Research Options Before Taking Drugs While Pregnant

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Actress Amanda Seyfried delivered a beautiful baby girl in March 2017, a cause for celebration for her fans and the paparazzi looking to take pictures of the actress’s child. As a celebrity, interest was already high in the pregnancy and birth, but Ms. Seyfried attracted additional attention by admitting to on a podcast that she took her antidepressant, Lexapro, during the pregnancy.

Lexapro has been associated with a variety of birth defects, including:

  • Persistent pulmonary hypertension of the newborn (PPHN)
  • Craniosynostosis, characterized by the development of abnormal facial features
  • Abdominal organs protruding through the belly button
  • A variety of congenital malformations, including congenital heart defects, deviated septum, clubfoot, and spinal bifida

The number and severity of birth defects caused by Lexapro have led most physicians to strongly advise against its use during pregnancy. Ms. Seyfried made clear during the interview that she used only a small dosage of the drug, and that she and her doctor believed the likelihood of birth defect was very small.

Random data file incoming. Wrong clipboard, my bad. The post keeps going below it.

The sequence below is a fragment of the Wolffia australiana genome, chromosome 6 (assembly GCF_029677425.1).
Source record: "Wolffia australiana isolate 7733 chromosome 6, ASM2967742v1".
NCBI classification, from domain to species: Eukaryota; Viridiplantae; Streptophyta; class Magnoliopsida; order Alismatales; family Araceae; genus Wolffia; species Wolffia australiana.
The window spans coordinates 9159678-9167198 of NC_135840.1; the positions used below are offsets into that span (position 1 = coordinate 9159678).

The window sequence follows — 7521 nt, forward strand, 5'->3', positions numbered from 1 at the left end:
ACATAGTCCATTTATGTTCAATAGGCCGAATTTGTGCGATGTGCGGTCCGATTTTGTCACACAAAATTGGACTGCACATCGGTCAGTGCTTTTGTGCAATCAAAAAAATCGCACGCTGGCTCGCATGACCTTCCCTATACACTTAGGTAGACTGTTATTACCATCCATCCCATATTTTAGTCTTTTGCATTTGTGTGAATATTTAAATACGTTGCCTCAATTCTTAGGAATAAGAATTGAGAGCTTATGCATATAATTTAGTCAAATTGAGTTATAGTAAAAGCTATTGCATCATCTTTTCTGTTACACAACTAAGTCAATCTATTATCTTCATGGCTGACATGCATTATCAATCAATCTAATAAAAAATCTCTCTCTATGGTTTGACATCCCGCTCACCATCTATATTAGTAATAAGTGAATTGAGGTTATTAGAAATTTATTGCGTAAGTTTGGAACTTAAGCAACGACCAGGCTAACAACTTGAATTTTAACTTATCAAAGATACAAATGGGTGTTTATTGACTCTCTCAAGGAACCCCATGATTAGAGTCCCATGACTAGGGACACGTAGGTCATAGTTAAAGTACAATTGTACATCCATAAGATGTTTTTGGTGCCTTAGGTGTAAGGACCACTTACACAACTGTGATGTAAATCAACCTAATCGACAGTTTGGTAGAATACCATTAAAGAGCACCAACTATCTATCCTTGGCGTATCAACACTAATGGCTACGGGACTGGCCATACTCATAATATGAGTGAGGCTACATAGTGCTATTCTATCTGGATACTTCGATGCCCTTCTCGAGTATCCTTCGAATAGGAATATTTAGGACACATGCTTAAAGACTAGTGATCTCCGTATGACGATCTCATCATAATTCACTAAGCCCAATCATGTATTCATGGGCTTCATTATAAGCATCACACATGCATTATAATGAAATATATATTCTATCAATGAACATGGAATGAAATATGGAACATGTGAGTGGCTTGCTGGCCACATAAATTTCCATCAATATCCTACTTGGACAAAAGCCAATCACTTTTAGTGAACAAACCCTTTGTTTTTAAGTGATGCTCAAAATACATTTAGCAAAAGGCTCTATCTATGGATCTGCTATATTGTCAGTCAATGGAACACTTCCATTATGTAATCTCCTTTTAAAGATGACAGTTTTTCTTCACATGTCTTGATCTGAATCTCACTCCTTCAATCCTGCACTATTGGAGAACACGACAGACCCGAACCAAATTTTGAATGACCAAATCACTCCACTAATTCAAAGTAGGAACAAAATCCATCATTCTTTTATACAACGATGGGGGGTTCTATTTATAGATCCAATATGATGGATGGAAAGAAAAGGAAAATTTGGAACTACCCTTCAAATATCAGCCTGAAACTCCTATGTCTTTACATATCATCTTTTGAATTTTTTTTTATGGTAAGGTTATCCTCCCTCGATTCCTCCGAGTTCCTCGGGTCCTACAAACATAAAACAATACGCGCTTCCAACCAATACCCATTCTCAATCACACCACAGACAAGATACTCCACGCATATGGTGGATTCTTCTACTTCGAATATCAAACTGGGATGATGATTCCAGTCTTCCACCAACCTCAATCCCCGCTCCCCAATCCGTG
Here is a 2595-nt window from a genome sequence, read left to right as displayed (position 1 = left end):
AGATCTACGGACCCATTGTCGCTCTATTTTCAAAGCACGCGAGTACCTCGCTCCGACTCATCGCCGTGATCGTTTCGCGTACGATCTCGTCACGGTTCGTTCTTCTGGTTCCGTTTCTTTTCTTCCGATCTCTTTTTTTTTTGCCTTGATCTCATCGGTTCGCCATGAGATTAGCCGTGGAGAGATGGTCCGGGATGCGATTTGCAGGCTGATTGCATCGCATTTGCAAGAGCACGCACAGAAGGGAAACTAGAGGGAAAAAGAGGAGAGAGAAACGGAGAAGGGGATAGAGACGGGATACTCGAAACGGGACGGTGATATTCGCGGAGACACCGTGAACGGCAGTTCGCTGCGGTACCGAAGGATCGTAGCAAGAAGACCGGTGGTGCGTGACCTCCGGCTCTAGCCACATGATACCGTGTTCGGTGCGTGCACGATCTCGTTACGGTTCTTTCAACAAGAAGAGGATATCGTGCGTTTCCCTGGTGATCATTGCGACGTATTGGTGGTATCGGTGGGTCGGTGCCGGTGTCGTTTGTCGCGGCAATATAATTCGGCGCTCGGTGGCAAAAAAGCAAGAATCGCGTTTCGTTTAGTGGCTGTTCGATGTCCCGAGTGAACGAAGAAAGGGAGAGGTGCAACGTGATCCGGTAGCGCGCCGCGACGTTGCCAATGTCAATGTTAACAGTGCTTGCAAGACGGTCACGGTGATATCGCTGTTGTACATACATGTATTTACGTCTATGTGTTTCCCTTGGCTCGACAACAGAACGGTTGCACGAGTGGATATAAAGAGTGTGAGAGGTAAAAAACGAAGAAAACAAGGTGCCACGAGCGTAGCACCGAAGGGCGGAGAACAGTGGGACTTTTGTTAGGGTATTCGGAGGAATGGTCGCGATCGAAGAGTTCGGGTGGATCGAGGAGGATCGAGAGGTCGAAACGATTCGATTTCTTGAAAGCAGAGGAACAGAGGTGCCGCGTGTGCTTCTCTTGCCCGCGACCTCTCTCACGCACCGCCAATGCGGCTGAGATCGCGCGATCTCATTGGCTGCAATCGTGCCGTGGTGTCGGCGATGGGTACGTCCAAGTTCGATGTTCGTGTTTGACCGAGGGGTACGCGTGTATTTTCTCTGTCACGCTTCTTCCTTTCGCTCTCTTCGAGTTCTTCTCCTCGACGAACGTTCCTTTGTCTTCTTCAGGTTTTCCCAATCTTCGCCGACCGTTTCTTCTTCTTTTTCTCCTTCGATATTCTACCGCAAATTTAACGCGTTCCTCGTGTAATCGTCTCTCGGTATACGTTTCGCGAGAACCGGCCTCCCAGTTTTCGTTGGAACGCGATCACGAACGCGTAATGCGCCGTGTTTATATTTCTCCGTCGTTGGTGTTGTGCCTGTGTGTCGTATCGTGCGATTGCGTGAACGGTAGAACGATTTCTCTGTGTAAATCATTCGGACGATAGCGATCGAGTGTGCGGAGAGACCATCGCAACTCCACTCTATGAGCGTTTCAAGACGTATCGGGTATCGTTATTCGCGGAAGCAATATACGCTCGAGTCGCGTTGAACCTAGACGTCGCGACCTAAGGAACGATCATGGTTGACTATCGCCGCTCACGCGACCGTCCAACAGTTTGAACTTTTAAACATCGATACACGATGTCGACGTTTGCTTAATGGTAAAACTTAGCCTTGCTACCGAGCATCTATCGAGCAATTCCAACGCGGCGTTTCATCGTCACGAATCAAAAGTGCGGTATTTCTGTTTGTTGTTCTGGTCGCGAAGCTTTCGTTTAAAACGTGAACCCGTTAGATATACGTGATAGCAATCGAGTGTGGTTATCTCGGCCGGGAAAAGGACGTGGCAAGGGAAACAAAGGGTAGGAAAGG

Making informed choices regarding healthcare is a right in America, but drawing the line between informed and uninformed can be extremely difficult. Sufficient research is rarely available to clearly define safe dosages of many drugs, in part because continuing to prescribe those medications after they have been shown to be harmful is irresponsible. Though Ms. Seyfried’s baby appears to be healthy, one healthy baby is not “proof” that even low dosages of Lexapro are safe.

If you or your child has suffered due to side effects from a Lexapro prescription, there is help available. An experienced attorney can help you determine how to proceed. Holding accountable the maker and marketers of defective drugs is the best way to prevent other families from suffering like yours has.